Sonos unveils its most affordable soundbar yet and its own voice-control feature

Confirming earlier rumors, Sonos on Wednesday announced a new soundbar aimed at more budget-conscious buyers, as well as a new voice-control feature for its existing speakers.

The former is called the Sonos Ray and will be available on June 7 for $279 (279 pounds, 299 euros). It’ll slot in beneath the $449 Sonos Beam (Gen 2) and $899 Sonos Arc as the popular connected speaker maker’s most affordable and most compact soundbar to date, measuring in at 559×95×71 mm (so, about 22 inches wide). By comparison, the similarly compact Sonos Beam comes in at 651×100×69 mm (about 25.6 inches wide). As with the Beam, the Ray’s small size should make it best suited with smaller rooms and secondary TVs, though Sonos posits the device could also work on a desktop and more generally positions it as a starting point for those interested in their first upgrade from their TV’s built-in speakers.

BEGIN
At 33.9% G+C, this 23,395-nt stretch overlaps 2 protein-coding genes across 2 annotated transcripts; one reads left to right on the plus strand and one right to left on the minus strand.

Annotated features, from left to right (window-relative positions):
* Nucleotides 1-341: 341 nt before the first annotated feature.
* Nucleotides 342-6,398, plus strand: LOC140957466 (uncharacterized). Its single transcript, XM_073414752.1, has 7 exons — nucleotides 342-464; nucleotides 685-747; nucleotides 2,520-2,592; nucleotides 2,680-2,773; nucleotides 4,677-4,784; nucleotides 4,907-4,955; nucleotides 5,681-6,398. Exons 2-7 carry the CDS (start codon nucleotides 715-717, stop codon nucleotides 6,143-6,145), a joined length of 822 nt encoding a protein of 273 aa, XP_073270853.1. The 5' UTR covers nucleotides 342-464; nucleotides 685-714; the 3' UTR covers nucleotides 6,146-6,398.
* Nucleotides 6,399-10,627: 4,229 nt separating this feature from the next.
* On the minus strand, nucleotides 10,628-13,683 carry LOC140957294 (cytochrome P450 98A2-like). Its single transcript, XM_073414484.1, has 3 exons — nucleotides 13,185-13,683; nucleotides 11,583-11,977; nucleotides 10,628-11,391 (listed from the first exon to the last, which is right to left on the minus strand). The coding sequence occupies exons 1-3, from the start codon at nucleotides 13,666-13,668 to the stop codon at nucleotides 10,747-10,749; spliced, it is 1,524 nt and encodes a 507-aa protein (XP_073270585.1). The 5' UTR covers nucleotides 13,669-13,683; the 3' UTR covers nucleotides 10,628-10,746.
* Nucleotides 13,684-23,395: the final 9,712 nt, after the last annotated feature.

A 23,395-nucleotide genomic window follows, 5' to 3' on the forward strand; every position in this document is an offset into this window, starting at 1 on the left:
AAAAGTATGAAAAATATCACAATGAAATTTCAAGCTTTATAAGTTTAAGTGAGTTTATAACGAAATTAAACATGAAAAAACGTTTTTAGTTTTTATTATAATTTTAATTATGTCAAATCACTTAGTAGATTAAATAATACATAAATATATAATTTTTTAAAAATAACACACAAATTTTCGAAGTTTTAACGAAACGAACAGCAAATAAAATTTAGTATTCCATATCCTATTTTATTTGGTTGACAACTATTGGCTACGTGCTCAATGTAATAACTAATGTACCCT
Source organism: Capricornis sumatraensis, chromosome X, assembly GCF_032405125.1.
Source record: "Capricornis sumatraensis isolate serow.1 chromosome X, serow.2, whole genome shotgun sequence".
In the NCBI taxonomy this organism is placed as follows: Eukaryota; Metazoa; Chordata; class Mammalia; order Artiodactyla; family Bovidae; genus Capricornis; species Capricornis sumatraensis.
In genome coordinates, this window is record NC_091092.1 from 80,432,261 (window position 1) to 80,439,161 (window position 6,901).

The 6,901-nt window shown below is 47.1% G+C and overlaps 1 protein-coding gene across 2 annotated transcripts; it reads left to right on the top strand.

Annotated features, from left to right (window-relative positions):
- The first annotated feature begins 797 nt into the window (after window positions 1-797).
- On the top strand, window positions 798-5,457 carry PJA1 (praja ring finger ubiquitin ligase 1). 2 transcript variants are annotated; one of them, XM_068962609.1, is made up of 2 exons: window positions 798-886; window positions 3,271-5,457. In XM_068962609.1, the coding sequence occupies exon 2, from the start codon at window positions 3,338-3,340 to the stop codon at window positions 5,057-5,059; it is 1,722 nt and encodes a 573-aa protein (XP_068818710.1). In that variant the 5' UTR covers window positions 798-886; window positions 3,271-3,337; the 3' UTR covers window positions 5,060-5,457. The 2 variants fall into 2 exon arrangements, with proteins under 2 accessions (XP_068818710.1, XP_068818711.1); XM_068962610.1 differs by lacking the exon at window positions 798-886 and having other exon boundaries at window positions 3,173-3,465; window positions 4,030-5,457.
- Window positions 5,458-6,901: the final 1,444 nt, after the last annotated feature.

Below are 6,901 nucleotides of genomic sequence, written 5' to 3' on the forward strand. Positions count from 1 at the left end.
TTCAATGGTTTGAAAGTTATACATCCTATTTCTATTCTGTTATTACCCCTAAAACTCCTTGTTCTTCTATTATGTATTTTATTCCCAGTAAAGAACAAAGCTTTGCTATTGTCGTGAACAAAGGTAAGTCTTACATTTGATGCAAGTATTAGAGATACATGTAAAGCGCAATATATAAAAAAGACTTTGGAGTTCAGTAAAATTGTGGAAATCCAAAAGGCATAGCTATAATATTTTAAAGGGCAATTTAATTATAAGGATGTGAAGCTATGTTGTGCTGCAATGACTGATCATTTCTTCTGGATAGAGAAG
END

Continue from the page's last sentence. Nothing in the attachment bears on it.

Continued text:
Paying less means you’ll sacrifice some features, though. Unlike the Beam and Arc, the Sonos Ray doesn’t support Dolby Atmos virtual surround sound. It also lacks an HDMI port, instead opting for a lower-bandwidth optical audio port and an Ethernet jack as its only connectivity options, with no additional HDMI adapters in the box. The omission of an HDMI ARC port could make the cable situation a bit messier for those with more involved home theater setups, though Sonos says the Ray can still work in parallel with your TV remote through its IR receiver.

Also missing are any sort of microphones, which means there is no native support for voice assistants such as Amazon’s Alexa or the Google Assistant. Privacy-conscious buyers may see this as a plus, if anything, though the lack of mics also means there’s no support for Sonos’ “Automatic Trueplay” feature, which allows certain Sonos speakers to tune their sound to best suit their placement in a given room (provided you have an iOS device). The Ray still supports Trueplay, but you’ll have to go through the tuning process manually. Like most Sonos speakers, there’s also no support for Bluetooth audio here.